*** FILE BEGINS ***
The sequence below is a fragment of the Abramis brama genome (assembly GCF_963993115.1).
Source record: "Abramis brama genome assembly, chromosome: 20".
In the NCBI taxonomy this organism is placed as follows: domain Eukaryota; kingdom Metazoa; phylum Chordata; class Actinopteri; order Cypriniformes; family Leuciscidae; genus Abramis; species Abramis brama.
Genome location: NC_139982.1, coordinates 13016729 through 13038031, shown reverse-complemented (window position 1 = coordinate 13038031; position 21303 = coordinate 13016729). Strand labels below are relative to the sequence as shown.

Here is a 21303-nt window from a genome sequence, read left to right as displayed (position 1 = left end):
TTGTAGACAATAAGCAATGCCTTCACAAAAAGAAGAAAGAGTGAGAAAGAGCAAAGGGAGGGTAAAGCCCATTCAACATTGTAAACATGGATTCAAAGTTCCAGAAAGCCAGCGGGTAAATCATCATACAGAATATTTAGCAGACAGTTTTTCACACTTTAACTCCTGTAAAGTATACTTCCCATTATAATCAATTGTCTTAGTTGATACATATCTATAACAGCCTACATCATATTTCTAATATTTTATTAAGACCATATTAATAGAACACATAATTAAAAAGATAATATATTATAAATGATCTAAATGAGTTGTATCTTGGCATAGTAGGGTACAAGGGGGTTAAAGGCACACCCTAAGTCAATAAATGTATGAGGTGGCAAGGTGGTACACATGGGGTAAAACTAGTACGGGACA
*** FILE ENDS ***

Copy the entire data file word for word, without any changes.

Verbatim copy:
The sequence below is a fragment of the Abramis brama genome (assembly GCF_963993115.1).
Source record: "Abramis brama genome assembly, chromosome: 20".
In the NCBI taxonomy this organism is placed as follows: domain Eukaryota; kingdom Metazoa; phylum Chordata; class Actinopteri; order Cypriniformes; family Leuciscidae; genus Abramis; species Abramis brama.
Genome location: NC_139982.1, coordinates 13016729 through 13038031, shown reverse-complemented (window position 1 = coordinate 13038031; position 21303 = coordinate 13016729). Strand labels below are relative to the sequence as shown.

Here is a 21303-nt window from a genome sequence, read left to right as displayed (position 1 = left end):
TTGTAGACAATAAGCAATGCCTTCACAAAAAGAAGAAAGAGTGAGAAAGAGCAAAGGGAGGGTAAAGCCCATTCAACATTGTAAACATGGATTCAAAGTTCCAGAAAGCCAGCGGGTAAATCATCATACAGAATATTTAGCAGACAGTTTTTCACACTTTAACTCCTGTAAAGTATACTTCCCATTATAATCAATTGTCTTAGTTGATACATATCTATAACAGCCTACATCATATTTCTAATATTTTATTAAGACCATATTAATAGAACACATAATTAAAAAGATAATATATTATAAATGATCTAAATGAGTTGTATCTTGGCATAGTAGGGTACAAGGGGGTTAAAGGCACACCCTAAGTCAATAAATGTATGAGGTGGCAAGGTGGTACACATGGGGTAAAACTAGTACGGGACA